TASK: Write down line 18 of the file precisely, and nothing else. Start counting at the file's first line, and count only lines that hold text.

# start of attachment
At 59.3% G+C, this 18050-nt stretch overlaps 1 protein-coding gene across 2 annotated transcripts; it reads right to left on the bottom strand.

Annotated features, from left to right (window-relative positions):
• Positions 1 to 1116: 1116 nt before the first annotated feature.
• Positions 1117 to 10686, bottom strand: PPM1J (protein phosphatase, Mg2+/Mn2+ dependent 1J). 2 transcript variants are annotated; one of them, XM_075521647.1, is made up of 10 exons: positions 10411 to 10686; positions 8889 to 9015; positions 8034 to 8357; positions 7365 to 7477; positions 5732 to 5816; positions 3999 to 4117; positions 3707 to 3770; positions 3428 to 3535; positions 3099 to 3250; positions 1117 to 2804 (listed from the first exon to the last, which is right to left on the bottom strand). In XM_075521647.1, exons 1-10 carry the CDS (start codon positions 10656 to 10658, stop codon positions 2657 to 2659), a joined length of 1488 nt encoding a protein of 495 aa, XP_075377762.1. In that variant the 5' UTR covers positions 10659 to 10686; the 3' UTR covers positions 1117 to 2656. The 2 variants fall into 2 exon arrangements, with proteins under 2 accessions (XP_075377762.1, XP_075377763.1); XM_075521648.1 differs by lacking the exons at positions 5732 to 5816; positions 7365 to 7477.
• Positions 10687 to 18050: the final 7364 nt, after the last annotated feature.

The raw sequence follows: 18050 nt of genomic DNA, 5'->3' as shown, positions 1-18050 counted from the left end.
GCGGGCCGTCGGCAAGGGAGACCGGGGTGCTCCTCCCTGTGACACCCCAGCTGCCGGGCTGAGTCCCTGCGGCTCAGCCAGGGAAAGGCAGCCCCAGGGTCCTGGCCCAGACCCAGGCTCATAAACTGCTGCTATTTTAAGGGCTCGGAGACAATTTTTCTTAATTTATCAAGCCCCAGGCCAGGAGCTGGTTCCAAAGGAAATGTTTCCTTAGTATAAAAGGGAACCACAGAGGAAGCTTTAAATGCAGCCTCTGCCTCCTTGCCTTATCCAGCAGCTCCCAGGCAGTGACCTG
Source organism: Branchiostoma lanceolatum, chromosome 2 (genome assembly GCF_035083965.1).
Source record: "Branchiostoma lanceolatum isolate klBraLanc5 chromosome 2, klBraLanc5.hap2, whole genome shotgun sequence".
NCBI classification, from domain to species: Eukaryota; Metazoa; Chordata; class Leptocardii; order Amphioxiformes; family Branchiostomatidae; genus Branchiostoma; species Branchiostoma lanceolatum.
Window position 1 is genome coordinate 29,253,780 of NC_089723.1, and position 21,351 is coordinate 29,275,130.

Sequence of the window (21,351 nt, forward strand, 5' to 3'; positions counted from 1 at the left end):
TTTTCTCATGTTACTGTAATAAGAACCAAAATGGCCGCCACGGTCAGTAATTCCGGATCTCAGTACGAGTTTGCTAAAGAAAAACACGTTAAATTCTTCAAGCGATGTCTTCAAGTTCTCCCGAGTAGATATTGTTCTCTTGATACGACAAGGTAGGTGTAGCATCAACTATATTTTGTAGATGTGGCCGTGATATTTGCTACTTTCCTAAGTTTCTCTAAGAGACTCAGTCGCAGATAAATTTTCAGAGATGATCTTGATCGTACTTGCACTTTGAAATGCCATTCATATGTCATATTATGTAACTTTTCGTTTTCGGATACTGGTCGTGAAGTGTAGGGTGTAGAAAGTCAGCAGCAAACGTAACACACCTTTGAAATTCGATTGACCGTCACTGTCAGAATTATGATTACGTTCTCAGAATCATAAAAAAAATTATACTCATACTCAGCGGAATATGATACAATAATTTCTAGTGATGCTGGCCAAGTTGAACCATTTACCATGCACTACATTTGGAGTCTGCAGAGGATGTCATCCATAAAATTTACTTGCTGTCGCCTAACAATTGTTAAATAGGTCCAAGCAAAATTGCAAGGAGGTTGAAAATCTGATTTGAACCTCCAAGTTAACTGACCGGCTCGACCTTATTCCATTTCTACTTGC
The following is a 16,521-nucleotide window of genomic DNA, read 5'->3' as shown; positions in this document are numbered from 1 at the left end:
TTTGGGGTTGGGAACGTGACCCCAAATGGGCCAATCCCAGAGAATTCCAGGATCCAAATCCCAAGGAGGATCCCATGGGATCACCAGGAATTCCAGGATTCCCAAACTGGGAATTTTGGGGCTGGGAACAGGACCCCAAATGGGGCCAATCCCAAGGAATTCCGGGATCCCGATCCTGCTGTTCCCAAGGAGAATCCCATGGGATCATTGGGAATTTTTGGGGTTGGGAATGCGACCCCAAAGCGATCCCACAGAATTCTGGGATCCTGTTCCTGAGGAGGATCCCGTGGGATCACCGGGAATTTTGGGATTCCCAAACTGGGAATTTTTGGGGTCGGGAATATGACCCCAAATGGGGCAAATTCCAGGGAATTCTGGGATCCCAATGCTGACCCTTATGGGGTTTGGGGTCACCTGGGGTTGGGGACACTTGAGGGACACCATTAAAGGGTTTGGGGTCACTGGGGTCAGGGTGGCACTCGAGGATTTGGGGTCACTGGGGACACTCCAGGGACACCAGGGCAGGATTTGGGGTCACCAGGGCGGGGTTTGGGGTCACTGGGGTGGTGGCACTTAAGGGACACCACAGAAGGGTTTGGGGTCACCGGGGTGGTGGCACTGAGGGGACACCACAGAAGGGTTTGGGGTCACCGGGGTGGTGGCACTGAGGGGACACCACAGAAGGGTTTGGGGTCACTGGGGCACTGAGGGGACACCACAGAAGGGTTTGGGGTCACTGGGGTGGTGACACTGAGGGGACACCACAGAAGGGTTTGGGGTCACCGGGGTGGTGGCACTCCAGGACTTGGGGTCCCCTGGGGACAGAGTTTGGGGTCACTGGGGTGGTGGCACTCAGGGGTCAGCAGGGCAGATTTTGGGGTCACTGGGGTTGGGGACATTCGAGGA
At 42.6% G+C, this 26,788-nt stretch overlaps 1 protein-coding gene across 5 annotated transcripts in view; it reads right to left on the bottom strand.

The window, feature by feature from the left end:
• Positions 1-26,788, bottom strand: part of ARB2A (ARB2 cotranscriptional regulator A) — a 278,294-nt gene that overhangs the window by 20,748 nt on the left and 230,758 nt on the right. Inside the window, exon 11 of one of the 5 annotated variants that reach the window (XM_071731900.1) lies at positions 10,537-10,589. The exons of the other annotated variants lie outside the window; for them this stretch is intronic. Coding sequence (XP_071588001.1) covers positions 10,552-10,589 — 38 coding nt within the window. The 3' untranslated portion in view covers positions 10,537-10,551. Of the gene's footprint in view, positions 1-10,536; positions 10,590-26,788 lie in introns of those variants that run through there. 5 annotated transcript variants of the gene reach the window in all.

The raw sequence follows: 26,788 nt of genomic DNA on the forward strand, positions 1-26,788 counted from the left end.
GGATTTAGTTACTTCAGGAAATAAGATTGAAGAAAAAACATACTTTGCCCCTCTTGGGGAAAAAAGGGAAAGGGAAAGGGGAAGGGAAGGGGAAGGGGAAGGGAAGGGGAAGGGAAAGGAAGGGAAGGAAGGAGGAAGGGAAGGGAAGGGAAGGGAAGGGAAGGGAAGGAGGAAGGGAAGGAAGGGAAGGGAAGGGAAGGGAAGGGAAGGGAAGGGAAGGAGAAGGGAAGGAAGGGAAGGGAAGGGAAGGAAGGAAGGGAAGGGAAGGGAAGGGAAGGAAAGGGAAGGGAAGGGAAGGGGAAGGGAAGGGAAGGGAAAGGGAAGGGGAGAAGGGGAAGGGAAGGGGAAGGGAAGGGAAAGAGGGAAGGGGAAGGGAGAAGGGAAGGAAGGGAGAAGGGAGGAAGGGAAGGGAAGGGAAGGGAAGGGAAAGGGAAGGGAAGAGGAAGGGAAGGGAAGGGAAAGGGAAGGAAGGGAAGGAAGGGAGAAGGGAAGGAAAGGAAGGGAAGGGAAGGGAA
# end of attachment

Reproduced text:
• Positions 1-26,788, bottom strand: part of ARB2A (ARB2 cotranscriptional regulator A) — a 278,294-nt gene that overhangs the window by 20,748 nt on the left and 230,758 nt on the right. Inside the window, exon 11 of one of the 5 annotated variants that reach the window (XM_071731900.1) lies at positions 10,537-10,589. The exons of the other annotated variants lie outside the window; for them this stretch is intronic. Coding sequence (XP_071588001.1) covers positions 10,552-10,589 — 38 coding nt within the window. The 3' untranslated portion in view covers positions 10,537-10,551. Of the gene's footprint in view, positions 1-10,536; positions 10,590-26,788 lie in introns of those variants that run through there. 5 annotated transcript variants of the gene reach the window in all.